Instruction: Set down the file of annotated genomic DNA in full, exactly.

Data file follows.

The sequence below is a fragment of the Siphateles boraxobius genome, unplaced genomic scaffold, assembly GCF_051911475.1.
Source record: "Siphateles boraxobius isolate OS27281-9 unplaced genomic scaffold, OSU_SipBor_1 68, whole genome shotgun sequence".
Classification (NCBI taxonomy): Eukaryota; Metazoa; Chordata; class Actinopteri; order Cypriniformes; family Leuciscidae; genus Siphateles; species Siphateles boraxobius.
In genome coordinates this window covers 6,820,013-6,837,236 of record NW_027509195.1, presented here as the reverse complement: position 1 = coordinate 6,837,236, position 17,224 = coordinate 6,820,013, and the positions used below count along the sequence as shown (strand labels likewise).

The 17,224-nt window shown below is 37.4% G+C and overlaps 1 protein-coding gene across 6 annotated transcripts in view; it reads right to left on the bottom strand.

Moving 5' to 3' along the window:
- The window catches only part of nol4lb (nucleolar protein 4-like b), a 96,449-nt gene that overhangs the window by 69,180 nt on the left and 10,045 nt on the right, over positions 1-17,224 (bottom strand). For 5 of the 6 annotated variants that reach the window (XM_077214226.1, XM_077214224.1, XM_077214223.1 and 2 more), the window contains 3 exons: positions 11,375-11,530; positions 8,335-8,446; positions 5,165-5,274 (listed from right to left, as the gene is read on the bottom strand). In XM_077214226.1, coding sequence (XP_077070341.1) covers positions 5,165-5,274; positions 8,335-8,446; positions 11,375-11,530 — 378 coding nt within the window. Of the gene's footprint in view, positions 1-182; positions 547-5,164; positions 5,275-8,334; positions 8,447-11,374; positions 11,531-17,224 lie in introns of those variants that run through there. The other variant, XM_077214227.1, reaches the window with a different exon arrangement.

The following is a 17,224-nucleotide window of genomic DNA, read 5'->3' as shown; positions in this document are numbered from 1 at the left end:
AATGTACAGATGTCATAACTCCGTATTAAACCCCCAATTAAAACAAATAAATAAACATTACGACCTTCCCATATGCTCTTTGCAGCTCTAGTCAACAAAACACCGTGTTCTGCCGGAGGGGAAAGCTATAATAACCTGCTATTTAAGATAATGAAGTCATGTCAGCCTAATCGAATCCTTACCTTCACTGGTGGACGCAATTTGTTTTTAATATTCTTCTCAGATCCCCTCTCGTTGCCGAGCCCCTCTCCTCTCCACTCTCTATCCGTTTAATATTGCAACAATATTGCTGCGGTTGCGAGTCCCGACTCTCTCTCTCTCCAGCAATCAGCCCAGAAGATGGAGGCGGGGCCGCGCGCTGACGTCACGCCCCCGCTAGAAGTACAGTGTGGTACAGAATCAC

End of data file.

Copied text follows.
The sequence below is a fragment of the Siphateles boraxobius genome, unplaced genomic scaffold, assembly GCF_051911475.1.
Source record: "Siphateles boraxobius isolate OS27281-9 unplaced genomic scaffold, OSU_SipBor_1 68, whole genome shotgun sequence".
Classification (NCBI taxonomy): Eukaryota; Metazoa; Chordata; class Actinopteri; order Cypriniformes; family Leuciscidae; genus Siphateles; species Siphateles boraxobius.
In genome coordinates this window covers 6,820,013-6,837,236 of record NW_027509195.1, presented here as the reverse complement: position 1 = coordinate 6,837,236, position 17,224 = coordinate 6,820,013, and the positions used below count along the sequence as shown (strand labels likewise).

The 17,224-nt window shown below is 37.4% G+C and overlaps 1 protein-coding gene across 6 annotated transcripts in view; it reads right to left on the bottom strand.

Moving 5' to 3' along the window:
- The window catches only part of nol4lb (nucleolar protein 4-like b), a 96,449-nt gene that overhangs the window by 69,180 nt on the left and 10,045 nt on the right, over positions 1-17,224 (bottom strand). For 5 of the 6 annotated variants that reach the window (XM_077214226.1, XM_077214224.1, XM_077214223.1 and 2 more), the window contains 3 exons: positions 11,375-11,530; positions 8,335-8,446; positions 5,165-5,274 (listed from right to left, as the gene is read on the bottom strand). In XM_077214226.1, coding sequence (XP_077070341.1) covers positions 5,165-5,274; positions 8,335-8,446; positions 11,375-11,530 — 378 coding nt within the window. Of the gene's footprint in view, positions 1-182; positions 547-5,164; positions 5,275-8,334; positions 8,447-11,374; positions 11,531-17,224 lie in introns of those variants that run through there. The other variant, XM_077214227.1, reaches the window with a different exon arrangement.

The following is a 17,224-nucleotide window of genomic DNA, read 5'->3' as shown; positions in this document are numbered from 1 at the left end:
AATGTACAGATGTCATAACTCCGTATTAAACCCCCAATTAAAACAAATAAATAAACATTACGACCTTCCCATATGCTCTTTGCAGCTCTAGTCAACAAAACACCGTGTTCTGCCGGAGGGGAAAGCTATAATAACCTGCTATTTAAGATAATGAAGTCATGTCAGCCTAATCGAATCCTTACCTTCACTGGTGGACGCAATTTGTTTTTAATATTCTTCTCAGATCCCCTCTCGTTGCCGAGCCCCTCTCCTCTCCACTCTCTATCCGTTTAATATTGCAACAATATTGCTGCGGTTGCGAGTCCCGACTCTCTCTCTCTCCAGCAATCAGCCCAGAAGATGGAGGCGGGGCCGCGCGCTGACGTCACGCCCCCGCTAGAAGTACAGTGTGGTACAGAATCAC